Simon Ward (as Winston Churchill), Anne Bancroft (as Lady Jennie Churchill) and Robert Shaw (as Lord Randolph Churchill) were all very good in their roles.
Patrick Louis Cooney, Ph. D.
1874 -- birth of Winston Leonard Spencer-Churchill. His father was Lord Randolph Churchill and his mother was Lady Randolph Churchill (née Jennie Jerome, daughter of American millionaire, Leonard Jerome; Jerome Avenue in the Bronx was named for her father).
Churchill was primarily educated in boarding schools, such as Headmaster's House at Harrow School. He was very attached to his mother and would write her letters begging to come home. His mother rarely visited him and he had a distant relationship with his father. He had, in fact, a lonely childhood. About his only consolation, was his nurse, Elizabeth Anne Everest, who he nicknamed "Woomy" (for woman).
He was rebellious and therefore did not perform well academically at Harrow, with the exception of his favorite classes (mathematics and history). He refused to study the classics.
Churchill attended the Royal Military Academy Sandhurst.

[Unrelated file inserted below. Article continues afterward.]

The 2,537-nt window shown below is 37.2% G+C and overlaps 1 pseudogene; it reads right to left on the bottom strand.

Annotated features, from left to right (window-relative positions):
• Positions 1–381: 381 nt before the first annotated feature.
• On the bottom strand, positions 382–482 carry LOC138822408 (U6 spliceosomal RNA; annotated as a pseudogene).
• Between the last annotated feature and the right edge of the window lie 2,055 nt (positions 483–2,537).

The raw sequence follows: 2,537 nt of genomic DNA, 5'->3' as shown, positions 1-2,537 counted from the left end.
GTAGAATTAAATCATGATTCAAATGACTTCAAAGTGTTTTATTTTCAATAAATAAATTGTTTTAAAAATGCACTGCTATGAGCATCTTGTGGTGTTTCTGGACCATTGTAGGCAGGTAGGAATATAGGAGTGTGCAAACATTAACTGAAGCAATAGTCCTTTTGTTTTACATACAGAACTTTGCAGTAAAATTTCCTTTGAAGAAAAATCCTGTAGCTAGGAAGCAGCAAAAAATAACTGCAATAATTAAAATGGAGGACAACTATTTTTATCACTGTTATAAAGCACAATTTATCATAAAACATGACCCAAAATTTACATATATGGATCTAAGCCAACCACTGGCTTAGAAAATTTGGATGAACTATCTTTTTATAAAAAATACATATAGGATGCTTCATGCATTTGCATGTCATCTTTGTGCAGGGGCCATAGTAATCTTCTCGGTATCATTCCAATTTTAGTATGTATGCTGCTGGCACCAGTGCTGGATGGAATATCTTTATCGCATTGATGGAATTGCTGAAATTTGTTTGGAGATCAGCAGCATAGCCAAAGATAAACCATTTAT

1894 -- at age 20, he graduated from Sandhurst. He joined the army as a Subaltern of the IV (Queen's Own) Hussars Cavalry regiment stationed in Bangalore, India. He dislocated his shoulder at the dock, an injury which plagued him in later years. His main preoccupation in India was playing polo for his regiment.
1895 (July 3) -- Churchill was deeply saddened at the death of his nurse.
1895 -- he and Reggie Barnes were granted leave to observe the Spanish attempt to put down the Cuban revolt. On his way, Churchill visited the United States where Bourke Cockran, one of his mother's lovers, introduced him to New York society.
In Cuba, Churchill wrote about what he observed for the the Daily Graphic newspaper.